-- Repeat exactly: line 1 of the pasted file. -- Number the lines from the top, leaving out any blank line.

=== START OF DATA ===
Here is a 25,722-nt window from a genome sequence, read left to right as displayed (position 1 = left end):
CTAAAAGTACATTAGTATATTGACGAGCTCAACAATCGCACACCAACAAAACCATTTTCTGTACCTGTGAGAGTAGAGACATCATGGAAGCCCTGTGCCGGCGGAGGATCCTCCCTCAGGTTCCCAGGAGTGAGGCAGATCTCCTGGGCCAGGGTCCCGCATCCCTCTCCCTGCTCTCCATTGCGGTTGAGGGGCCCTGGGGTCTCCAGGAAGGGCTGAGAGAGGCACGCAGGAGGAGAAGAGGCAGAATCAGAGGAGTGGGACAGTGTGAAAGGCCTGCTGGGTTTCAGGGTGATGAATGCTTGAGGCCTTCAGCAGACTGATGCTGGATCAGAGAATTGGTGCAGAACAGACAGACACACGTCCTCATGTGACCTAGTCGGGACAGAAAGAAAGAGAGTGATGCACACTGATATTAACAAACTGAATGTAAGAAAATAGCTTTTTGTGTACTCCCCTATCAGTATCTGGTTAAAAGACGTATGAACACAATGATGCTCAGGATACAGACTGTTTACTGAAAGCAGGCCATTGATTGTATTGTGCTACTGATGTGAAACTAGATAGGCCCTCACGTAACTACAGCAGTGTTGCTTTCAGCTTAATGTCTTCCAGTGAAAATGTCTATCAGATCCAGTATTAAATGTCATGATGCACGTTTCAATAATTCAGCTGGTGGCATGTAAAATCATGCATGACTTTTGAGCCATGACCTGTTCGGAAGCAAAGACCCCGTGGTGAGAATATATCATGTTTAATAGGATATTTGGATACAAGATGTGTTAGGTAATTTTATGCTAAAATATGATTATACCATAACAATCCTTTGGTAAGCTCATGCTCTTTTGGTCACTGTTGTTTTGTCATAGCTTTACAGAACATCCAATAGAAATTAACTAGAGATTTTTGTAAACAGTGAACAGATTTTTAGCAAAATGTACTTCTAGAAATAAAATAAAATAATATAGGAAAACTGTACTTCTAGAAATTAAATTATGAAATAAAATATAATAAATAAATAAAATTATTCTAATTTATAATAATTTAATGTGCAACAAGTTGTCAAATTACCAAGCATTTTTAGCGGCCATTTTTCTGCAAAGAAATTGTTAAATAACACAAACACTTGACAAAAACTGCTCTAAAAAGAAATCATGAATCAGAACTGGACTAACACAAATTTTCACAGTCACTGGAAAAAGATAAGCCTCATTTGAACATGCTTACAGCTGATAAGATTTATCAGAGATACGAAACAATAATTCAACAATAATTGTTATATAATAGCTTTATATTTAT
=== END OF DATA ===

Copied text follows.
Here is a 25,722-nt window from a genome sequence, read left to right as displayed (position 1 = left end):